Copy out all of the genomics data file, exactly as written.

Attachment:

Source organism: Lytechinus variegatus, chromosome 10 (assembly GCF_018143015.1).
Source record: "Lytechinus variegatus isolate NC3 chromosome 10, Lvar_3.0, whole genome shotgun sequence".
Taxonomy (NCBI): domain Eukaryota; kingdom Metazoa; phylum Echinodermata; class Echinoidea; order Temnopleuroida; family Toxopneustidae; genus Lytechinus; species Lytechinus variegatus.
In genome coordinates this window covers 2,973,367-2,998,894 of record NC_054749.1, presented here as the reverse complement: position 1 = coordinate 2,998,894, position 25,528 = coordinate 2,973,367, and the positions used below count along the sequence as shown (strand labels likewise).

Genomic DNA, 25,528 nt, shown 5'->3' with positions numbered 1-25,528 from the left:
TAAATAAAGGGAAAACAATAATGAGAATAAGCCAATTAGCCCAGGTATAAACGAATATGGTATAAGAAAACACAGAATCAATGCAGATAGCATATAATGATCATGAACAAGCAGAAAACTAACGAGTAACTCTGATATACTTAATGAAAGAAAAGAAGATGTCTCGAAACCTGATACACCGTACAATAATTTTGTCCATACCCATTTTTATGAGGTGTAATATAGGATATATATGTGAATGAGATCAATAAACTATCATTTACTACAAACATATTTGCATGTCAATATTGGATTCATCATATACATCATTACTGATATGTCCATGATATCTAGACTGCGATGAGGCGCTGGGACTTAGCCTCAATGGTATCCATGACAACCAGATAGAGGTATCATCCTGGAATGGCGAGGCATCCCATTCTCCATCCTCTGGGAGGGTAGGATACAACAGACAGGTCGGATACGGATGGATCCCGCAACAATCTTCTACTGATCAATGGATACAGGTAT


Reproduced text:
Source organism: Lytechinus variegatus, chromosome 10 (assembly GCF_018143015.1).
Source record: "Lytechinus variegatus isolate NC3 chromosome 10, Lvar_3.0, whole genome shotgun sequence".
Taxonomy (NCBI): domain Eukaryota; kingdom Metazoa; phylum Echinodermata; class Echinoidea; order Temnopleuroida; family Toxopneustidae; genus Lytechinus; species Lytechinus variegatus.
In genome coordinates this window covers 2,973,367-2,998,894 of record NC_054749.1, presented here as the reverse complement: position 1 = coordinate 2,998,894, position 25,528 = coordinate 2,973,367, and the positions used below count along the sequence as shown (strand labels likewise).

Genomic DNA, 25,528 nt, shown 5'->3' with positions numbered 1-25,528 from the left:
TAAATAAAGGGAAAACAATAATGAGAATAAGCCAATTAGCCCAGGTATAAACGAATATGGTATAAGAAAACACAGAATCAATGCAGATAGCATATAATGATCATGAACAAGCAGAAAACTAACGAGTAACTCTGATATACTTAATGAAAGAAAAGAAGATGTCTCGAAACCTGATACACCGTACAATAATTTTGTCCATACCCATTTTTATGAGGTGTAATATAGGATATATATGTGAATGAGATCAATAAACTATCATTTACTACAAACATATTTGCATGTCAATATTGGATTCATCATATACATCATTACTGATATGTCCATGATATCTAGACTGCGATGAGGCGCTGGGACTTAGCCTCAATGGTATCCATGACAACCAGATAGAGGTATCATCCTGGAATGGCGAGGCATCCCATTCTCCATCCTCTGGGAGGGTAGGATACAACAGACAGGTCGGATACGGATGGATCCCGCAACAATCTTCTACTGATCAATGGATACAGGTAT